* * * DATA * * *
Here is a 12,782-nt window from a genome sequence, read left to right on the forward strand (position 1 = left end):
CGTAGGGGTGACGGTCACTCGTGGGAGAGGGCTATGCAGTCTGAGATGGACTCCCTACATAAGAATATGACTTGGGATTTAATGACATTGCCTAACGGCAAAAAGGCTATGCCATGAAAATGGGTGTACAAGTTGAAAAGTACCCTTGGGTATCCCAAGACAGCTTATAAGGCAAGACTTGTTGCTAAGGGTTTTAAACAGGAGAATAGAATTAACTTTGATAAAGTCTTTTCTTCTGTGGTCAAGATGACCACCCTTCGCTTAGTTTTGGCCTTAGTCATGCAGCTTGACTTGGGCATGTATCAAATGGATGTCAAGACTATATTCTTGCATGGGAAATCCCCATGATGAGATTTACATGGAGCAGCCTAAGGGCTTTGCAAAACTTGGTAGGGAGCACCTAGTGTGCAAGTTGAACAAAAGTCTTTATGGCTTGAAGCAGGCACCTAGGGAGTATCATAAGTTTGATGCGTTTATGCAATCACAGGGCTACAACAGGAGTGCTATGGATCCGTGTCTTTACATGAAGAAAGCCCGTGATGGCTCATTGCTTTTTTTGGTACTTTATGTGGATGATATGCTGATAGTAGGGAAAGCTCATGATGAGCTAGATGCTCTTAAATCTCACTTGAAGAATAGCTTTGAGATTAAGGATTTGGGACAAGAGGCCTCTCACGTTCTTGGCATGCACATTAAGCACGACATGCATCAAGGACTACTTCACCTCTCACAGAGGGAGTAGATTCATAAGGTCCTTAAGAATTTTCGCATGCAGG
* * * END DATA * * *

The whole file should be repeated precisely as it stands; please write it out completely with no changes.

Here is a 12,782-nt window from a genome sequence, read left to right on the forward strand (position 1 = left end):
CGTAGGGGTGACGGTCACTCGTGGGAGAGGGCTATGCAGTCTGAGATGGACTCCCTACATAAGAATATGACTTGGGATTTAATGACATTGCCTAACGGCAAAAAGGCTATGCCATGAAAATGGGTGTACAAGTTGAAAAGTACCCTTGGGTATCCCAAGACAGCTTATAAGGCAAGACTTGTTGCTAAGGGTTTTAAACAGGAGAATAGAATTAACTTTGATAAAGTCTTTTCTTCTGTGGTCAAGATGACCACCCTTCGCTTAGTTTTGGCCTTAGTCATGCAGCTTGACTTGGGCATGTATCAAATGGATGTCAAGACTATATTCTTGCATGGGAAATCCCCATGATGAGATTTACATGGAGCAGCCTAAGGGCTTTGCAAAACTTGGTAGGGAGCACCTAGTGTGCAAGTTGAACAAAAGTCTTTATGGCTTGAAGCAGGCACCTAGGGAGTATCATAAGTTTGATGCGTTTATGCAATCACAGGGCTACAACAGGAGTGCTATGGATCCGTGTCTTTACATGAAGAAAGCCCGTGATGGCTCATTGCTTTTTTTGGTACTTTATGTGGATGATATGCTGATAGTAGGGAAAGCTCATGATGAGCTAGATGCTCTTAAATCTCACTTGAAGAATAGCTTTGAGATTAAGGATTTGGGACAAGAGGCCTCTCACGTTCTTGGCATGCACATTAAGCACGACATGCATCAAGGACTACTTCACCTCTCACAGAGGGAGTAGATTCATAAGGTCCTTAAGAATTTTCGCATGCAGG